first_imgThe Tourist Board of the City of Dubrovnik continues this year with free winter programs for tourists staying in Dubrovnik during the winter months, with the aim of encouraging tourist visits during the winter.Tako će se i ove zime, svake subote, počevši od 5. studenog 2016. pa sve do ožujka 2017. godine za goste grada organizirati besplatni razgled stare gradske jezgre s vodičem na engleskom jeziku, s početkom  u 10 sati  ispred TIC-a Pile, Brsalje 5. Za besplatni obilazak potrebno se prijaviti dan ranije (petak) do 18 sati u TIC Pile (tel: +38520312011; E-mail:, and the offer is intended for individual visitors and does not apply to group arrangements. After a tour of the city with an expert guide, at 11.30 am there will be a free performance by FA Linđa in front of the church of St. Blaise, and in case of rain the performance will not take place.This free program will be a great addition to the abundance of various entertainment programs within the Dubrovnik Winter Festival in Dubrovnik, say the Tourist Board of the City of Dubrovnik.last_img read more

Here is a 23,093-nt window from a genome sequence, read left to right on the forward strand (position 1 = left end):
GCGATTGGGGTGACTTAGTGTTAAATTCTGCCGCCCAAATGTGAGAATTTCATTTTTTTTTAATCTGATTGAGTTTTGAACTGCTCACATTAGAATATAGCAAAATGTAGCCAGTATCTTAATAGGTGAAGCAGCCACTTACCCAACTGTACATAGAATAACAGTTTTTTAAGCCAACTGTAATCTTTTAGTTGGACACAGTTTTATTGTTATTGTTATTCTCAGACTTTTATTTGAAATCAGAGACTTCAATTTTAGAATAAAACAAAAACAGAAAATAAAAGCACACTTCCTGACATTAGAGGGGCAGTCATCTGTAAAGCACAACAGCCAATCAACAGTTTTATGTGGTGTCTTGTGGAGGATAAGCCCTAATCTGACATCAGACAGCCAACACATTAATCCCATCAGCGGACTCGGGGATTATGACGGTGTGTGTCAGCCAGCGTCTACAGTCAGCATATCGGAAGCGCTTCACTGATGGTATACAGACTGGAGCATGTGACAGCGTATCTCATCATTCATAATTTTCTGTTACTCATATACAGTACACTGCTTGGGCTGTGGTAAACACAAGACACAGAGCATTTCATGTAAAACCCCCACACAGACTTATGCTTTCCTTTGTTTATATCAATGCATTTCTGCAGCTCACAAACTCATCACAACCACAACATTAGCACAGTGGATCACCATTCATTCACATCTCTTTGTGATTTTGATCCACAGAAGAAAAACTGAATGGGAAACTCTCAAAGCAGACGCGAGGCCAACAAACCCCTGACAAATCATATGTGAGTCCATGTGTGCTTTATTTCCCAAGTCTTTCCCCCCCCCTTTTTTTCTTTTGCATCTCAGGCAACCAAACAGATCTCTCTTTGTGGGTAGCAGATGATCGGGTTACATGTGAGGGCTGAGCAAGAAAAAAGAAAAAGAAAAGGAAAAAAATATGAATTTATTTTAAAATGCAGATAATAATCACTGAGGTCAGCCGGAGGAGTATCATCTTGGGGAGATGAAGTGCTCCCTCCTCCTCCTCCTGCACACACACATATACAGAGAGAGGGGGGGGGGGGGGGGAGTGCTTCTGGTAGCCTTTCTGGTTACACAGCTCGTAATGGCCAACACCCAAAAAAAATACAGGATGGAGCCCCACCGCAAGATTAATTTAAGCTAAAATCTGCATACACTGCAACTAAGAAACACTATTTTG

PSA looks into Ivar Aasen (Norway)

first_imgBetween 20 and 24 October 2014, the Petroleum Safety Authority Norway (PSA) has carried out an audit of Det norske oljeselskap ASA (Det norske) and the principal supplier’s project management of the Ivar Aasen development project, in the Norwegian part of the North Sea. The Ivar Asen field is being developed using a subsea template tied back to the Åsgard A production vessel. The field consists of a two-branch oil-producing well, a gas-injection well and a new subsea template with capacity for future wells.The PSA says that the objective of the audit was to verify Det Norske’s and the supplier’s project management in the interests of achieving a robust solution in compliance with regulatory requirements.According to the PSA, no non-conformities were identified during the audit.Improvement points were identified in connection with: Systems and work methodologies; Capacity and competence; Firefighting; Documentation; Noise.[mappress mapid=”1120″]last_img read more

GAC Marine Logistics takes the weight of oversized spares operation for Atlantic Bulk Carriers